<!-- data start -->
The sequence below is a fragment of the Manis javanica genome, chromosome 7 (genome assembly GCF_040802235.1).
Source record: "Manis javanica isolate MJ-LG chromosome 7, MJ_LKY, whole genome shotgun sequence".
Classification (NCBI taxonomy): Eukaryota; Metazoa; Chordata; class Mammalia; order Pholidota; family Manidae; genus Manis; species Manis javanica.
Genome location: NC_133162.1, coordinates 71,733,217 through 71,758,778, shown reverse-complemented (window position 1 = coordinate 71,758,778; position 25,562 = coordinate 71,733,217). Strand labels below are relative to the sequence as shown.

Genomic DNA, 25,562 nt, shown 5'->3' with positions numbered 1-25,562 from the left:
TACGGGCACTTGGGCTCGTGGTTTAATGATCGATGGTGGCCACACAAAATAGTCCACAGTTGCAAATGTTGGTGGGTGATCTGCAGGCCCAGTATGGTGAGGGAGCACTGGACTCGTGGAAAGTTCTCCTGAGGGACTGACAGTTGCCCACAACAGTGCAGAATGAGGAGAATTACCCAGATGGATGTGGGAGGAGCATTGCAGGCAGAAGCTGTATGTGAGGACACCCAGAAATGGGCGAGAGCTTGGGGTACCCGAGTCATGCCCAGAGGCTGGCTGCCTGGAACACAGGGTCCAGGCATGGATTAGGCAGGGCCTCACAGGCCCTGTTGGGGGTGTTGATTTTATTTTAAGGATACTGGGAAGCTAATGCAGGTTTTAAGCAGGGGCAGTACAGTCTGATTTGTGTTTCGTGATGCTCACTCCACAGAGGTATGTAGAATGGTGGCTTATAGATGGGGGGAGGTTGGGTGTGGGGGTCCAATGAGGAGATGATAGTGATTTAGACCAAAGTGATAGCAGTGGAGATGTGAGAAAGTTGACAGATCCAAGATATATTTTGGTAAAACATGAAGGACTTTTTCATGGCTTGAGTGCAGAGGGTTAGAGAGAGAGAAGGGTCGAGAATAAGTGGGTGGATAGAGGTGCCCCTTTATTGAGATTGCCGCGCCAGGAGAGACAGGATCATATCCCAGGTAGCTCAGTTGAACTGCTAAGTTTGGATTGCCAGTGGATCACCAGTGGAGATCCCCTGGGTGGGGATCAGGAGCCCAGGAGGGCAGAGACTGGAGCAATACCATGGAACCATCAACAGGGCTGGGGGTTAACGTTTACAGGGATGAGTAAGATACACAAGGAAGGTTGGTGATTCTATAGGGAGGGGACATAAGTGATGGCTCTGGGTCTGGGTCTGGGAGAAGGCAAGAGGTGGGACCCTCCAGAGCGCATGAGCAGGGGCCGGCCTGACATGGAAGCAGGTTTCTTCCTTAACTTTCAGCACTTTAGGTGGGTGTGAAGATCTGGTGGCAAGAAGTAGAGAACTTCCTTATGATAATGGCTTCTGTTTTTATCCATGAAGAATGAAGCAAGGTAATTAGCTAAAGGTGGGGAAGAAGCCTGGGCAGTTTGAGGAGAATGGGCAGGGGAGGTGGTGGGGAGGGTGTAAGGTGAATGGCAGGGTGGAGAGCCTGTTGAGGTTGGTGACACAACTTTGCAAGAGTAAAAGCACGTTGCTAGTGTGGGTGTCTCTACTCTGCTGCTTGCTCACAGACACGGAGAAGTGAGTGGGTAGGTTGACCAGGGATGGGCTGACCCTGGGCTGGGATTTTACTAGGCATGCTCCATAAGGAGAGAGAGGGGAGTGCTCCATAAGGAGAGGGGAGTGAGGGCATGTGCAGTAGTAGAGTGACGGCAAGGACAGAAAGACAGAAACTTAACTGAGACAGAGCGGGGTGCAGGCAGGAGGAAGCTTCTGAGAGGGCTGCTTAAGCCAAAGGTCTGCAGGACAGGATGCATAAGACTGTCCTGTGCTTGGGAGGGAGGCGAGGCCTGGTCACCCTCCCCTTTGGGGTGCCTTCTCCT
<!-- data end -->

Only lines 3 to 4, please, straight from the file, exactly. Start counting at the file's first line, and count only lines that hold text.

Classification (NCBI taxonomy): Eukaryota; Metazoa; Chordata; class Mammalia; order Pholidota; family Manidae; genus Manis; species Manis javanica.
Genome location: NC_133162.1, coordinates 71,733,217 through 71,758,778, shown reverse-complemented (window position 1 = coordinate 71,758,778; position 25,562 = coordinate 71,733,217). Strand labels below are relative to the sequence as shown.